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January 17, 2006 - Image 9

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The Michigan Daily, 2006-01-17

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ARTS

The Michigan Daily - Tuesday, January 17, 2006 - 9A

Unlikely buddy comedy shows
. Pierce Bronsan's wit, humor

By Amanda Andrade
Daily Arts Writer
A hitman is the perfect target. In Hollywood, anyway,
a hitman equals automatic edge - instant dark comedy
- since any movie where your sympathetic lead is a
cold-blooded killer implies either moral ambivalence
or a sociopathic audience.
And sure enough, that's the kind of reasoning "The
Matador" is banking on. It's a clever, funny and excep-
tionally well acted little medita-
tion on friendship and morals, but The Matador
its pretensions of edge and hipster At the Showcase
appeal are tacked unceremonious-
ly on to the ethics of rooting for a Miramax
professional killer. It's lazy and it's
0 been done. The situations are comical and the depth of
characterization is a pleasant surprise, but "The Mata-
dor" plays so sweetly devoid of cynicism that when it
strives for dark it only comes up sunshine.
Here's the setup: A hitman (Pierce Brosnan, "Die
Another Day") and a nondescript businessman (Greg
Kinnear, "Nurse Betty") walk into a bar in Mexico
City. Soon they're bonding over margaritas and taking
in bullfights, when suddenly the straight-laced sales-
man learns his new friend is a professional killer, spe-
cializing in "mainly corporate gigs." Like any good
bar joke, the juxtaposition of society's polar opposites

produces all the hilarity of incongruity and situational
awkwardness.
But without convincing and sympathetic characters,
that means nothing more than a bad sitcom. Profes-
sional "facilitator," Julian Noble is a man without iden-
tity, home or friendship. Brosnan draws him clearly as
a man crying out for connection, breaking down inside
from a crippling emotional void, but reluctant to shatter
his tough veneer.
The sex appeal of his work - the slick precision,
secrecy and efficiency with which he takes out targets,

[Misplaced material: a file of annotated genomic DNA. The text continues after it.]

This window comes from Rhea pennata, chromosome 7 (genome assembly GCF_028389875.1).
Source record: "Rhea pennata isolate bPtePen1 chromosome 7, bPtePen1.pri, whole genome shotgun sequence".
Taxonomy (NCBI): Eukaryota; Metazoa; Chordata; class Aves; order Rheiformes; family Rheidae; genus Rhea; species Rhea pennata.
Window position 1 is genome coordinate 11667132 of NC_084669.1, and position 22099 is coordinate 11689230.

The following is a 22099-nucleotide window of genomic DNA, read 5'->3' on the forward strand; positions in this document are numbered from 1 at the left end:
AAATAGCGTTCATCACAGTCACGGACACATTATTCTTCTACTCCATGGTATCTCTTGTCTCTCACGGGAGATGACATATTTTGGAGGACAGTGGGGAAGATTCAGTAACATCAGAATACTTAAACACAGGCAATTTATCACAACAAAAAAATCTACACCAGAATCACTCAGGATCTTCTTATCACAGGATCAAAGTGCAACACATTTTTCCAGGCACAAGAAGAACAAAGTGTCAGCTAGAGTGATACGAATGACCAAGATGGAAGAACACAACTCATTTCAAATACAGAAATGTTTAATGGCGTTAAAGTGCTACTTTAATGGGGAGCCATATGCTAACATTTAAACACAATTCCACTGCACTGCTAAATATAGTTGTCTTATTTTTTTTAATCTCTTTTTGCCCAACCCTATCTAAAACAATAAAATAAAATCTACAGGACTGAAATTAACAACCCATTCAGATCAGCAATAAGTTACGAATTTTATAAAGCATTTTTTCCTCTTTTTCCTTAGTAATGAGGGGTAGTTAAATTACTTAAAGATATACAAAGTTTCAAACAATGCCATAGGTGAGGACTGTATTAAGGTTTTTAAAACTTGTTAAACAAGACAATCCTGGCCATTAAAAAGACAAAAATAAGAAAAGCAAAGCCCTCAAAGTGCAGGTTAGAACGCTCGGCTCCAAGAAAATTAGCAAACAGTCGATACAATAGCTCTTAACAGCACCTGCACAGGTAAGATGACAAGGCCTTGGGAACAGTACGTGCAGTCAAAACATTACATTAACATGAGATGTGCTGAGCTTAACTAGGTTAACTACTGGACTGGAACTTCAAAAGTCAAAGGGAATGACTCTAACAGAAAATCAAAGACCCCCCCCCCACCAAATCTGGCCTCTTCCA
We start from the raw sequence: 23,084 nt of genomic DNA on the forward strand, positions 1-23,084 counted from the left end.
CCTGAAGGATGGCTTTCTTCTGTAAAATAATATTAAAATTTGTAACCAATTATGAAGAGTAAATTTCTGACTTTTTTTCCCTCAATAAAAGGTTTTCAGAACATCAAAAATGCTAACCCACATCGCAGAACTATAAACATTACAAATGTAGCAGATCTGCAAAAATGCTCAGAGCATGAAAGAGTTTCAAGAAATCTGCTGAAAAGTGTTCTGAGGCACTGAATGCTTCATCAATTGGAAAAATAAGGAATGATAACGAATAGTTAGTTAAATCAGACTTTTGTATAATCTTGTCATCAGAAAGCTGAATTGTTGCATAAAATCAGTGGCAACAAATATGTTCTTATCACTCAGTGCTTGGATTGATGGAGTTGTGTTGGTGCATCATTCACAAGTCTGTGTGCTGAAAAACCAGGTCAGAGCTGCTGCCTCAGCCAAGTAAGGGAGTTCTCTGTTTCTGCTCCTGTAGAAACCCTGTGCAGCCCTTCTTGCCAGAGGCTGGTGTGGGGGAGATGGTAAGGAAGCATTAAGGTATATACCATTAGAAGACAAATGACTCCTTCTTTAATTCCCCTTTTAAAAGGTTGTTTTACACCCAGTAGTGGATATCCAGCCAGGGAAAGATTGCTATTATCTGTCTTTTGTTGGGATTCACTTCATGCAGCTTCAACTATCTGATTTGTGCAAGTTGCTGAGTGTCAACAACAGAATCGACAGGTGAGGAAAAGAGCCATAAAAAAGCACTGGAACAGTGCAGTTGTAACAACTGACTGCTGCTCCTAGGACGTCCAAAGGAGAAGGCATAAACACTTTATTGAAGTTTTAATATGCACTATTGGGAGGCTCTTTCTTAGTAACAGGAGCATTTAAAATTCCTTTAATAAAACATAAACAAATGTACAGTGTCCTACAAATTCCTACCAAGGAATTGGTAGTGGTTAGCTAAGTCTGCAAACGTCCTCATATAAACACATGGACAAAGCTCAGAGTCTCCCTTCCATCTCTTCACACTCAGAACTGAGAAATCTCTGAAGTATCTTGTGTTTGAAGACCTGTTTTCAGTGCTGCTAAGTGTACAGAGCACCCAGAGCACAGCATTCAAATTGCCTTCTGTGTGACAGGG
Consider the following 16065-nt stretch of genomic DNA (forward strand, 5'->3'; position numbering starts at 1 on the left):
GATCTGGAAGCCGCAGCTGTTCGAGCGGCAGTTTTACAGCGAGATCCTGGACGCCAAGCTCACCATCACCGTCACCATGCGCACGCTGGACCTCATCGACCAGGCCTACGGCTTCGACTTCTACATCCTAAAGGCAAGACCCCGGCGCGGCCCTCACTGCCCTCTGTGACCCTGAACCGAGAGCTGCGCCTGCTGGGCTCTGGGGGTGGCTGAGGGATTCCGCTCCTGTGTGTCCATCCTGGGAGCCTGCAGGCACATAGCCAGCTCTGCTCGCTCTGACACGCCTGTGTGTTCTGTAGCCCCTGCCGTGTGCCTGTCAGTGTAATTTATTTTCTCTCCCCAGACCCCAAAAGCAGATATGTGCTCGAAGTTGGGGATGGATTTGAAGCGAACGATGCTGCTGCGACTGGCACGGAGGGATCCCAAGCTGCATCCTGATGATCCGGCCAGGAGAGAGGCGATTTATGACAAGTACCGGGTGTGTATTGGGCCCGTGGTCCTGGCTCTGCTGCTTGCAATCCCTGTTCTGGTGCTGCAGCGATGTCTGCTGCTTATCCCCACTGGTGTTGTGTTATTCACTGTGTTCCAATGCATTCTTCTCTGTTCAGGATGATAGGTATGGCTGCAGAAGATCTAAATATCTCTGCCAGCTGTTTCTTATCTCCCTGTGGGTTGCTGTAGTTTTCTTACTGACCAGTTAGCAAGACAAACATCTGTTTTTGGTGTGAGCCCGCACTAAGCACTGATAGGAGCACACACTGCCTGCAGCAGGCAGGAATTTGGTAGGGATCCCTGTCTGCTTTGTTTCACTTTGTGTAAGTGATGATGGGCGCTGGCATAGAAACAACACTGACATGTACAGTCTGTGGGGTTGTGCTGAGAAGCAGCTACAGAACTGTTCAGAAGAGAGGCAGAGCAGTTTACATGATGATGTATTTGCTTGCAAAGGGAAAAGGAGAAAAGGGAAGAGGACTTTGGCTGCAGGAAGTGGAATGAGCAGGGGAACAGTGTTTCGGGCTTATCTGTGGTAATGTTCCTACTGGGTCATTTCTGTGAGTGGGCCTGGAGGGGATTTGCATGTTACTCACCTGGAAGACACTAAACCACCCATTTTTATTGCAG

not to mention the babes he beds on the way - might
call to mind Brosnan's most famous role as Her Majes-
ty's superspy, James Bond.
But Brosnan's Julian is a man of need and irritation,
and the actor is wonderfully effective at maintaining the
three dimensionality of his character while displaying
deft comedic timing in the script's funnier moments.
Kinnear plays an appropriate foil to Brosnan's outland-
ish hitman as the tightly wound Danny Wright.
He's the kind of suburban hero who throws around
"sales pitch" and flashes nervous tics as though he's
making a point of it. Kinnear might have played equally
effectively and less annoyingly by toning down the neu-
rotic everyman persona, but it certainly works to illu-
minate the unlikeliness of a friendship between these
two very different men. And when buddy comedies
have become the expected mishmash of ethinicites and
social classes, a simple juxtaposition of employments,
like this, often reveals more than an audience has any

Courtesy of Miramax

Ah Grandpa, stop your creepy James Bond impression!
right to expect.
When Danny discovers that all Julian's globetrotting
and sexual escapading have added up to is an ultima-
tum of kill or be killed, he reluctantly agrees to help
the hitman.
The film counts on a savvy audience to recognize
that, for most people, murder isn't a casual pastime.
Why is Danny helping this man who kills corporate
nuisances without remorse? Does it have something to
do with his unexpectedly getting a much-needed corpo-
rate gig back in those sun-drenched, margarita-soaked

days at the bullfights in Mexico City?
Well, newcomer director Richard Shepard is count-